But perhaps education is not only about what I as a trans woman have learned, and continue to learn, of feminism. Surely other trans women’s issues and experiences can help to educate feminists? For example, the notion of passing – "the ability of an individual to be successfully accepted by others as belonging to a gender opposite to that of their biological sex" – may well be seen by some feminists as reinforcing a stereotypical element of the gender binary and therefore by default supporting patriarchal oppression. The question of "feminity vs. feminism" is considered at length by Julia Serano in her book Whipping Girl. And I would like to quote Deirdre Nansen McCloskey, from her book Crossing: A Memoir, where she gives a simple and heartfelt response to why some trans women learn stereotypical feminine gestures: "It’s to keep from getting murdered, dear". I for one am quite open about my transsexuality; I have nothing to be ashamed of, even though I don’t ‘pass’ all that well – my condition is first and foremost about my relationship with my body. Nevertheless I can definitely empathise with the statement that "[just walking down the street] is like educating the public". Perhaps, then, trans women do have insights to offer in the debate as to why our issues have a place in feminism: if nothing else, we must surely agree that gender variance, and how we express it, should be a right common to all if we are serious about ending discrimination.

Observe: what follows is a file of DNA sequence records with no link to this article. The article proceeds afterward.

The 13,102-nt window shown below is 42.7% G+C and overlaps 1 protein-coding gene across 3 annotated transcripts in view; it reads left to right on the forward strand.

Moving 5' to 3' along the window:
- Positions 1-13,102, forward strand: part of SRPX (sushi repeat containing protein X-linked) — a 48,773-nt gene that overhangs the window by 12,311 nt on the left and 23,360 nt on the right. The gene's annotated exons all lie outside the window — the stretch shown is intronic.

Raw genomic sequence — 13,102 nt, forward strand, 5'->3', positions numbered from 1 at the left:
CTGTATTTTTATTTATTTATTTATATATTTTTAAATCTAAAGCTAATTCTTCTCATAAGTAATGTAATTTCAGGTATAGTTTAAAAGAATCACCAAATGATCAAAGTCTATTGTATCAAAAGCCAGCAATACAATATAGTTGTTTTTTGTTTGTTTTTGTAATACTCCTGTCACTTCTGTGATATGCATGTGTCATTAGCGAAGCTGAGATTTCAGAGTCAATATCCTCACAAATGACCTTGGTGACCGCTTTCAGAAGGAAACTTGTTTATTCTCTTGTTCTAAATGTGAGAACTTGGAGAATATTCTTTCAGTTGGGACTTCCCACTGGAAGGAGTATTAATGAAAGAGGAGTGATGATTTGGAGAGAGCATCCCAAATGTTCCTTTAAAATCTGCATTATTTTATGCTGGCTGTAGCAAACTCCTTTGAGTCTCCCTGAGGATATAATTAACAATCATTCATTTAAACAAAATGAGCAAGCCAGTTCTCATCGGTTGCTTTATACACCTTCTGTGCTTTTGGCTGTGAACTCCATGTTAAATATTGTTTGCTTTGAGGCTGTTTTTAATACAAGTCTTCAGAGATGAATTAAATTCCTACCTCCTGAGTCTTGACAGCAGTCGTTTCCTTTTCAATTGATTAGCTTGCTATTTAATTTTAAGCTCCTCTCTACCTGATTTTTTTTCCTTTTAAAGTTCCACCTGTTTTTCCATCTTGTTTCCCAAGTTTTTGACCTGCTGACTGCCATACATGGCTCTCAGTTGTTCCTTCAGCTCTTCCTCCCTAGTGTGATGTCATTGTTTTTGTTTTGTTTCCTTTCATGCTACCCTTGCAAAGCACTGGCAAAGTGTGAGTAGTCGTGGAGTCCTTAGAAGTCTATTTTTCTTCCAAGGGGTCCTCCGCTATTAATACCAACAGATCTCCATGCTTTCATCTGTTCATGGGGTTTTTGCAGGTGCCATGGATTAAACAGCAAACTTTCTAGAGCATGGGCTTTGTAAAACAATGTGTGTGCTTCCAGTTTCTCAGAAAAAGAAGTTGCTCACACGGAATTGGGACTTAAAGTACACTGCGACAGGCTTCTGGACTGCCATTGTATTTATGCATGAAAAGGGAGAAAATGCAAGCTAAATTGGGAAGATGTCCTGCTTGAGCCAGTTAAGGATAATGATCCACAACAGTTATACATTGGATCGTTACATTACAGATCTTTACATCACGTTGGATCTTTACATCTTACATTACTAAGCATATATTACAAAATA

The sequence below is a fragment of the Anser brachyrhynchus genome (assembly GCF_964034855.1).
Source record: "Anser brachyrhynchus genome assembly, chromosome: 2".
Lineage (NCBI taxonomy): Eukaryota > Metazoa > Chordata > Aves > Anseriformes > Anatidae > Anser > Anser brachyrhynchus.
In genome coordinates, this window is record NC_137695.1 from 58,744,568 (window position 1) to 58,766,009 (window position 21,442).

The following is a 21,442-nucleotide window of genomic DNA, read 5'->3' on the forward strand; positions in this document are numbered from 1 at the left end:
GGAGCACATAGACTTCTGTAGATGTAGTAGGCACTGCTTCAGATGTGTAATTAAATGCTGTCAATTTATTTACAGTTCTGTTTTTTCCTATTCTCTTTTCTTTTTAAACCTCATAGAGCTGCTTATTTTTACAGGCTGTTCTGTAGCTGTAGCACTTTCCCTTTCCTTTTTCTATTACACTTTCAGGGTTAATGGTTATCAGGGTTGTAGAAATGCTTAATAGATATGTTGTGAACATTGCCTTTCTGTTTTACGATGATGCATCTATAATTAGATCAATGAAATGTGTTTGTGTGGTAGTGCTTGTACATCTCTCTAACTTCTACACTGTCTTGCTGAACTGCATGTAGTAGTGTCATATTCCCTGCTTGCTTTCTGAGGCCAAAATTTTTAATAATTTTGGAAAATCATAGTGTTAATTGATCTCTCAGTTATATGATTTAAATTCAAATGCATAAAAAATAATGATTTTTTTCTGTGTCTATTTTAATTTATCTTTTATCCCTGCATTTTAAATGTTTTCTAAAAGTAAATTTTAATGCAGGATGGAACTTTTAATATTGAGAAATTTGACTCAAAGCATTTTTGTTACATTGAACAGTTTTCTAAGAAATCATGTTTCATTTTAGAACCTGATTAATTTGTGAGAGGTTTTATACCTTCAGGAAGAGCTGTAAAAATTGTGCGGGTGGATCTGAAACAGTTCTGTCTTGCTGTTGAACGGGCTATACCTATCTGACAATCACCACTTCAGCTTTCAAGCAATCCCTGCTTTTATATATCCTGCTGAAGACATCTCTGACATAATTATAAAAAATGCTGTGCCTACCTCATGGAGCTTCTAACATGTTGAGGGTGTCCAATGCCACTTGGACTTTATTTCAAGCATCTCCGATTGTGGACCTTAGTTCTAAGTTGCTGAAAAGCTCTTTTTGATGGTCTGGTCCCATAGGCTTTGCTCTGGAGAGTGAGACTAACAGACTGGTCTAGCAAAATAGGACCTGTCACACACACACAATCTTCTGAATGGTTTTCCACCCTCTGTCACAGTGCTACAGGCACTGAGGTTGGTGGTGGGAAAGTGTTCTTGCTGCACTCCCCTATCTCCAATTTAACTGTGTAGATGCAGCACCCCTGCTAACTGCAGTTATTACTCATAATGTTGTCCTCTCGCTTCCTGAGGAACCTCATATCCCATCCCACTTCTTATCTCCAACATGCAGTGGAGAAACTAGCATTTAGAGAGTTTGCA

I’m beginning to realise what a huge subject this is: I haven’t even begun to think about how class and economic issues affect transfeminism. This quote (from Menacing Feminism, Educating Sisters) really hits home: "For the economically disadvantaged, seemingly a disproportionate number who are people of color, money for identity and body reconstruction is often out of reach. As one interviewee wrote, ‘economics is a central theme in any trans activism’".

I’m currently in a place where I’m acutely aware of my own lack of knowledge of so many aspects of the politics of identity and gender, of feminism and trans people’s issues, and this makes it difficult even to begin to think it all through, let alone formulate any kind of Unified Field Theory Of Transfeminism. So this piece is a simple request to help me to learn more about these subjects in the hope that, along the way, I – and maybe even some of The F Word’s readers – can start to see our commonalities more clearly, and perhaps even start to break down some of the barriers that seem to exist between us.


Comments From You

Kirsty // Posted 29 March 2008 at 10:58 am

Hi Helen,

I just wanted to say how much I have been enjoying your posts, and that I think your frankness about your transitioning is both brave and timely.

I have never known or met (or knowingly met) a transexual, and it is something I have known next-to-nothing about. I am learning so much from your writing.